They will of course pursue you for the funds and pass your file around various departments of their business and out to third parties.
       
      Your response is that you should treat it as a hobby.  I have numerous files of correspondence each faithfully organised showing the various letters from different DCA;s , solicitors etc with a mix of threats, inducements and offers.   It is like my stamp collection and I show it to anyone who is interested!
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Like many others we (a professional couple in our 50s) have fled our debts in the UK.

 

Background:

We had a house with a $180,000 mortgage, and a personal loan of $14,000 both with NatWest.

We each had 2 credit cards -NatWest and MBNA. When both of us lost our jobs in February and March 2008 we tried to go self-employed, tried renting our house, tried pretty much everything.

 

To cut the story short, it was a disaster. We could not generate enough income; the property management company were useless. we ended up financing the mortgage and loan using credit cards and it all spiralled out of control. We asked NatWest several times but they just would not halt interest charges on the loan and we could not pay that too, so in the end had to default. We put the house on the market and made arrangements with NatWest and MBNA CCs to make token £1 payments (with no additional interest)while we were making enough to pay the essentials plus the mortgage (£666 how ironic is that).

 

It was getting unbearable with letters arriving every day and phone calls too; we were starting to become ill from the stress and it was having a knock-on effect as we both have elderly mothers who were getting very upset by the whole situation. Of course we had missed the bubble. Now we could not sell the property and even if we did, the market had crashed and we would be in negative equity. So we finally made the difficult decision to give it up. I came to Canada and my spouse stayed behind to wind things up. I could n't face it. We gave the keys back to NatWest last Christmas. The house is still on the market. They have frozen the mortgage and the loan until such time as it sells, at which point we will still owe then the difference -assuming we're still alive. Que sera sera as far as that goes.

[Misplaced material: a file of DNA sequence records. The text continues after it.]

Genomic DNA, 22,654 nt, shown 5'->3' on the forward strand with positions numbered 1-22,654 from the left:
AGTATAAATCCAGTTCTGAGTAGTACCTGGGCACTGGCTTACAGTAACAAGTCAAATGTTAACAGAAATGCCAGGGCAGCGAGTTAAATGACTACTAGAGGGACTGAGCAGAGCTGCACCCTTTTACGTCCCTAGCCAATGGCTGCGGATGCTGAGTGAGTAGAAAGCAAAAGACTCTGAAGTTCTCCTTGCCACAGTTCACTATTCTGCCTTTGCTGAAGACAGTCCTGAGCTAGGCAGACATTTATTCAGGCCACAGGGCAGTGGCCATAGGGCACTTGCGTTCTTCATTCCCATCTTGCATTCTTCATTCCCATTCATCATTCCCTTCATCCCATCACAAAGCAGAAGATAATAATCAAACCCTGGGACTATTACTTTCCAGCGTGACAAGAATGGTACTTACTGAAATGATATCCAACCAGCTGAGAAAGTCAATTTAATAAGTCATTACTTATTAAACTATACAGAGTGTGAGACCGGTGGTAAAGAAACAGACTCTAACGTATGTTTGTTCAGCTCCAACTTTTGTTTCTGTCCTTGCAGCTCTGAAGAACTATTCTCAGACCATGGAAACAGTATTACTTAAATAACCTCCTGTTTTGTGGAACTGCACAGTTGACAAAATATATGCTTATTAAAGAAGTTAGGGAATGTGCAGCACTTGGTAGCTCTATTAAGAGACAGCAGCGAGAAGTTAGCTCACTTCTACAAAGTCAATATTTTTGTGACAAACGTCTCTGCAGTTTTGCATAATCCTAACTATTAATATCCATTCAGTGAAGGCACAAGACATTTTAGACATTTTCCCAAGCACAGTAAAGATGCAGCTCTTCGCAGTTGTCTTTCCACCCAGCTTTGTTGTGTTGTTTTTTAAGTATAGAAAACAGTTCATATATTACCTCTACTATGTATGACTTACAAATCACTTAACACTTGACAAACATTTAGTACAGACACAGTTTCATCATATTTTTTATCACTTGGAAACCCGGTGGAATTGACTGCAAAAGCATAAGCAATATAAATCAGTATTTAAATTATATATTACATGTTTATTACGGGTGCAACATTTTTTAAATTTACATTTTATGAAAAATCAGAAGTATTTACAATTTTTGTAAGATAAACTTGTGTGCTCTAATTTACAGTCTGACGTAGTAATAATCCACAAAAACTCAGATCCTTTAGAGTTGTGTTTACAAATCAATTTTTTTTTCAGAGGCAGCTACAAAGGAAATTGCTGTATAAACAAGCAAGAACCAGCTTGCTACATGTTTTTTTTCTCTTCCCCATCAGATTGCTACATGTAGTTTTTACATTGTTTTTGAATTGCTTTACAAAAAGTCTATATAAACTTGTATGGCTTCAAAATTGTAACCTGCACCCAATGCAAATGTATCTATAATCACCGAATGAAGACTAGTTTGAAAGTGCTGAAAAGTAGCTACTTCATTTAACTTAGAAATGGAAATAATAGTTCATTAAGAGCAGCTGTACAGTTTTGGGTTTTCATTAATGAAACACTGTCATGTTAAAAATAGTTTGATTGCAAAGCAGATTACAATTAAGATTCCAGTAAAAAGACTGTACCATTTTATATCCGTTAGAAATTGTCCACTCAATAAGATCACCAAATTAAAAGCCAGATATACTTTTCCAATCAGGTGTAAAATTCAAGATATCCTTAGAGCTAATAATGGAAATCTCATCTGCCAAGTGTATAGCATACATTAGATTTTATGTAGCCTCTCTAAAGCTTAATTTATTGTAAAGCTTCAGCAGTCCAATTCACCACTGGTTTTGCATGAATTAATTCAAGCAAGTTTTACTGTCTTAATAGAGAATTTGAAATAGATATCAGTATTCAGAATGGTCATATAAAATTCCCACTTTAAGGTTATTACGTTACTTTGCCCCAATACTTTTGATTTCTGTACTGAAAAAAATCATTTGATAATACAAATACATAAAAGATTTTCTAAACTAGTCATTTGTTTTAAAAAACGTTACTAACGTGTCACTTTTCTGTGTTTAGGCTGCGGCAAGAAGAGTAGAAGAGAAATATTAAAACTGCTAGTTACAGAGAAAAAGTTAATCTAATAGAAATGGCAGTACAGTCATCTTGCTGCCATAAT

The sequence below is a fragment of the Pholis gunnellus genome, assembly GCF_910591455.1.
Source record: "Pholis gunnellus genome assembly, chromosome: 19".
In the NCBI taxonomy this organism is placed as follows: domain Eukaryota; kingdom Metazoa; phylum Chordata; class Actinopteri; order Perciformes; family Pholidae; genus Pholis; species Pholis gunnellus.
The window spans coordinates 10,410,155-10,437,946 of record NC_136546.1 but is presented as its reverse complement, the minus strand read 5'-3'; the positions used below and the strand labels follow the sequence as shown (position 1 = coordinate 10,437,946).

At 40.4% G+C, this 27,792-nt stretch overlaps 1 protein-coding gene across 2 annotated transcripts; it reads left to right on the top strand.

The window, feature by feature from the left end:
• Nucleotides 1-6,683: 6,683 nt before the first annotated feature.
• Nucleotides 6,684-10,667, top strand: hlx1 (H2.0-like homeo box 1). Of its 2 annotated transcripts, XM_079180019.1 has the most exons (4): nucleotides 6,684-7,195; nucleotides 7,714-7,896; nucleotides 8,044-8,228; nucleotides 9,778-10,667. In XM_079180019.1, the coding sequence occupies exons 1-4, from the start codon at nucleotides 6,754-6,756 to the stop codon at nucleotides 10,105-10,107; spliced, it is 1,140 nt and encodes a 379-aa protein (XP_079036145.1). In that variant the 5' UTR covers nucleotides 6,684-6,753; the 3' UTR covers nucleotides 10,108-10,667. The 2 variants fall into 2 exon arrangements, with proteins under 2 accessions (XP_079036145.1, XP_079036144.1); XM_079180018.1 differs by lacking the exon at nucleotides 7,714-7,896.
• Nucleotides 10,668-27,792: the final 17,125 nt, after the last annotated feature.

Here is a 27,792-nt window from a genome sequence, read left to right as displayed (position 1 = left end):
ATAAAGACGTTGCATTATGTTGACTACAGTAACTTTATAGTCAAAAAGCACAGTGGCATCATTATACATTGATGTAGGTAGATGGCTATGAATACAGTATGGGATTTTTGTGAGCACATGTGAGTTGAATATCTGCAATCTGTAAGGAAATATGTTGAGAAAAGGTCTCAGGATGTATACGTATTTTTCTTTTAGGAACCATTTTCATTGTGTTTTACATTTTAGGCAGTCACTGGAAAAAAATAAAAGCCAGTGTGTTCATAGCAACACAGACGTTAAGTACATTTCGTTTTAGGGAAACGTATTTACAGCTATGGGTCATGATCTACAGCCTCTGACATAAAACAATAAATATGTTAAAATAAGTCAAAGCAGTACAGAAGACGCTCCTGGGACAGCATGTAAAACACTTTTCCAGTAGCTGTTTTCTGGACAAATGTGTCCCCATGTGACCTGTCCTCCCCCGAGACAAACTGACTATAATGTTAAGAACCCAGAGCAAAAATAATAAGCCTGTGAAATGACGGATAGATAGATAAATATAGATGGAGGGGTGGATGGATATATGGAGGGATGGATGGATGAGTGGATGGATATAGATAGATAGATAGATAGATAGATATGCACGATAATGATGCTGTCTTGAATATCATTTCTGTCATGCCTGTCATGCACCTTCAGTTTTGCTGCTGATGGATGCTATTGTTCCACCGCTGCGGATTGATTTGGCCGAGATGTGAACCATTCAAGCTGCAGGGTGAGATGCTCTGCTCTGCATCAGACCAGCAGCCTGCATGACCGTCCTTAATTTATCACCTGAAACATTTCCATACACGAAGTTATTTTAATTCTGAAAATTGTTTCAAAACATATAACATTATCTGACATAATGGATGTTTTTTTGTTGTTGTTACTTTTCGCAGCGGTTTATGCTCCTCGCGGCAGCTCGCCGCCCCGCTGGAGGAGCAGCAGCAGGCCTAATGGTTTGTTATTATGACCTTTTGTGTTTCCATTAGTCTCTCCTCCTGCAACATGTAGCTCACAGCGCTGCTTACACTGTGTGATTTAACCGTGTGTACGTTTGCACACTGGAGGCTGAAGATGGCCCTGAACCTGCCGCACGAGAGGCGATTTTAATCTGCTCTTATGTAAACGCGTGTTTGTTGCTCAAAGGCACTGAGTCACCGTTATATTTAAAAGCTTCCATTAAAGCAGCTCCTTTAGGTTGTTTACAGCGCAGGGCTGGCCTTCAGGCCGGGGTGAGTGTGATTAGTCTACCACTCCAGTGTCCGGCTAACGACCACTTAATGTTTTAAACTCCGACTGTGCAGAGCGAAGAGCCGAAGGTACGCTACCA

My question for the forum is about the credit card debt. We made the mistake -if only I'd read the forum pages back in 2009/10 -of speaking to the CC companies on the phone. They persuded us that we could inrease our payments (MBNA £70pm NatWest £15pm). So for the last 3 years we have been paying £200. We have kept it up pretty well but there have been some missed payments while we changed banks, changed cities, changed jobs etc. We have kept in touch with our local NatWest branch -who were fabulous by the way -via fax and have always informed them in writing of any change of address. We thought long and hard about not telling the CC companies and now I wish we hadn't, but back then (2010) we still believed we should 'do the right thing'.

 

So.... today we got a letter from Arden Credit Management (Co. no. 3303780 alias Moorgate Loan Servicing Limited). The letter, addressed incorrectly (town name misspelled) makes reference to an account number which does not correspond to any of our credit card accounts. However, from the sum mentioned I am assuming it is one of the MBNA cards. They state, "you have failed to make the agreed payment in relation to the repayment programme you agreed with us." They further state , "Failure to address this situation could result in us taking further action including passing your account to a third part or commencing legal action." We have never agreed anything with them; this is the first I have ever heard of them, and they are already a third party aren't they?

 

Questions:

1. Should we respond to these people?

2. Should we write to MBNA? There is no reference to MBNA at all in the Arden letter, so I cannot be 100% certain this is the debt in question.

3. What is the situation regatding legal action? We have no assets in the UK other than our household effects which are in storage because we can't afford to have them shipped to Canada. We are living in rented accommodation here.

 

We intend continuing our arranged payments. If and when the UK property is sold, I fully expect we will declare bankruptcy as the shortfall will be beyond our means.